• Albert John Abraham


90% percent of the world’s steel production is of Carbon Steel.

Carbon steel is an iron-carbon alloy, which contains up to 2.1 wt.% carbon.

For carbon steels, there is no minimum specified content of other alloying elements, however, they often contain manganese.

The maximum manganese, silicon and copper content should be less than 1.65 wt.%, 0.6 wt.% and 0.6 wt.%, respectively.


Carbon steel can be classified into three categories according to its carbon content: low-carbon steel (or mild-carbon steel), medium-carbon steel and high-carbon steel


Low-carbon steel is the most widely used form of carbon steel. These steels usually have a carbon content of less than 0.25 wt.%. They cannot be hardened by heat treatment (to form martensite) so this is usually achieved by cold work.

Carbon steels are usually relatively soft and have low strength. They do, however, have high ductility, making them excellent for machining, welding and low cost.

High-strength, low-alloy steels (HSLA) are also often classified as low-carbon steels, however, also contain other elements such as copper, nickel, vanadium and molybdenum. Combined, these comprise up to 10 wt.% of the steel content. High-strength, low-alloy steels, as the name suggests, have higher strengths, which is achieved by heat treatment. They also retain ductility, making them easily formable and machinable. HSLA are more resistant to corrosion than plain low-carbon steels.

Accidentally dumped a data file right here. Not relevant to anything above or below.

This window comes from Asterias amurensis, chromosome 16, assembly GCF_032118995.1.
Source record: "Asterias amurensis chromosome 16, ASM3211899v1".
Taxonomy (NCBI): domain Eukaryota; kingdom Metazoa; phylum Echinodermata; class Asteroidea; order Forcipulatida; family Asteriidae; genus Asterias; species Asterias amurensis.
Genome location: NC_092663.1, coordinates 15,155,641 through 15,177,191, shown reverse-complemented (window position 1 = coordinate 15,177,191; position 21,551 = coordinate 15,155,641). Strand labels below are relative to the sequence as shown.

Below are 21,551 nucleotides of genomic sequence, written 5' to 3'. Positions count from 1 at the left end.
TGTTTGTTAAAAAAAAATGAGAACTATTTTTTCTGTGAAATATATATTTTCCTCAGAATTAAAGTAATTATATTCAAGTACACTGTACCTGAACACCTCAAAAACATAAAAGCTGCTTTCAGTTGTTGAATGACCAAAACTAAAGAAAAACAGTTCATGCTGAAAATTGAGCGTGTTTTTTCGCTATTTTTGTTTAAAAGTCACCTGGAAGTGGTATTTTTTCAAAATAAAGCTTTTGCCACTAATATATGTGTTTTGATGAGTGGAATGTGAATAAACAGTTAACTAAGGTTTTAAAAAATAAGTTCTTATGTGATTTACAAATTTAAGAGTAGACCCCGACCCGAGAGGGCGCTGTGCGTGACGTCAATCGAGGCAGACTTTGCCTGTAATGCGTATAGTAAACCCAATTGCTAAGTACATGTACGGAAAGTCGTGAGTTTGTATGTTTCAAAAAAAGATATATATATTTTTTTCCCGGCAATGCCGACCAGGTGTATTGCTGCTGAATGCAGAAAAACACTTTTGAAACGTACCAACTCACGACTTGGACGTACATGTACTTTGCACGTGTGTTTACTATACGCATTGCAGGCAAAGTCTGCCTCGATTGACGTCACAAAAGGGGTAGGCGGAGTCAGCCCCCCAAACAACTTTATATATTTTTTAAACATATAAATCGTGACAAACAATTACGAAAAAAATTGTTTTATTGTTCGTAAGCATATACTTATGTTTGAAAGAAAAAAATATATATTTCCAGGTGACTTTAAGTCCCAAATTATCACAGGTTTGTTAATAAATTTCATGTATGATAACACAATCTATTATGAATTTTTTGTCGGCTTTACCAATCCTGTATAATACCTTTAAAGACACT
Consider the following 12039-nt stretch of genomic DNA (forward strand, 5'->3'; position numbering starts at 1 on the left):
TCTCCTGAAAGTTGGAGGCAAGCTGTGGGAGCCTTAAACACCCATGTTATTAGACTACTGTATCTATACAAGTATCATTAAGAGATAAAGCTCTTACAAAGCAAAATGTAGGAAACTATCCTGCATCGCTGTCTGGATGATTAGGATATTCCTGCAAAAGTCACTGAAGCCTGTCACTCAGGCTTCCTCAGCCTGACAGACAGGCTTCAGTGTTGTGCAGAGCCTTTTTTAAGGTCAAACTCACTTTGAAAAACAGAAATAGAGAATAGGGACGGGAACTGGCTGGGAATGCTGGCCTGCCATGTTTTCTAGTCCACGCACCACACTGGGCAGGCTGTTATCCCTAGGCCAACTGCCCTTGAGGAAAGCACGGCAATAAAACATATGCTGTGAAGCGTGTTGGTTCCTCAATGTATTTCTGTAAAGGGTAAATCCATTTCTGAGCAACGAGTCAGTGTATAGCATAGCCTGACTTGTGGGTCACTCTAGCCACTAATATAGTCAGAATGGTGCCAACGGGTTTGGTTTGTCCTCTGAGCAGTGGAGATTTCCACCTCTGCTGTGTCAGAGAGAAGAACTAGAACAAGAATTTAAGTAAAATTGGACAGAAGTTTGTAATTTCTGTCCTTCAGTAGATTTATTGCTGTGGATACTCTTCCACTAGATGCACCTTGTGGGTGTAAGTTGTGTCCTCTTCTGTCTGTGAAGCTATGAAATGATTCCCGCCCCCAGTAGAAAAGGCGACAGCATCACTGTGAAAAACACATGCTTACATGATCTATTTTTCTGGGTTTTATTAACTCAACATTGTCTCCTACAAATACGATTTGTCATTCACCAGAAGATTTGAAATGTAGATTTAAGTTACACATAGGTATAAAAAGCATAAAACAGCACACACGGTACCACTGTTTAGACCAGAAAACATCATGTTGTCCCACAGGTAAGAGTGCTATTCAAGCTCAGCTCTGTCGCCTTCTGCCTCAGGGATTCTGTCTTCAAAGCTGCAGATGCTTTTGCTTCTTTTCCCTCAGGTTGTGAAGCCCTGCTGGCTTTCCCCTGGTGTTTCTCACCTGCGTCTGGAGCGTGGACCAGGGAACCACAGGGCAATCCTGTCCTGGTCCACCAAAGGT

Low carbon steels are often used in automobile body components, structural shapes (I-beams, channel and angle iron), pipes, construction and bridge components, and food cans.


Medium-carbon steel has a carbon content of 0.25 – 0.60 wt.% and a manganese content of 0.60 – 1.65 wt.%. The mechanical properties of this steel are improved via heat treatment involving autenitising followed by quenching and tempering, giving them a martensitic microstructure.

Heat treatment can only be performed on very thin sections, however, additional alloying elements, such as chromium, molybdenum and nickel, can be added to improve the steels ability to be heat treated and, thus, hardened.

Hardened medium-carbon steels have greater strength than low-carbon steels, however, this comes at the expense of ductility and toughness.

As a result of their high strength, resistance to wear and toughness, medium-carbon steels are often used for railway tracks, train wheels, crankshafts, and gears and machinery parts requiring this combination of properties.


High-carbon steel has a carbon content of 0.60– 1.25 wt.% and a manganese content of 0.30 – 0.90 wt.%. It has the highest hardness and toughness of the carbon steels and the lowest ductility. High-carbon steels are very wear-resistant as a result of the fact that they are almost always hardened and tempered.

Tool steels and die steels are types of high-carbon steels, which contain additional alloying elements including chromium, vanadium, molybdenum and tungsten. The addition of these elements results in the very hard wear-resistant steel, which is a result of the formation of carbide compounds such as tungsten carbide (WC).

Due to their high wear-resistance and hardness, high-carbon steels are used in cutting tools, springs high strength wire and dies.

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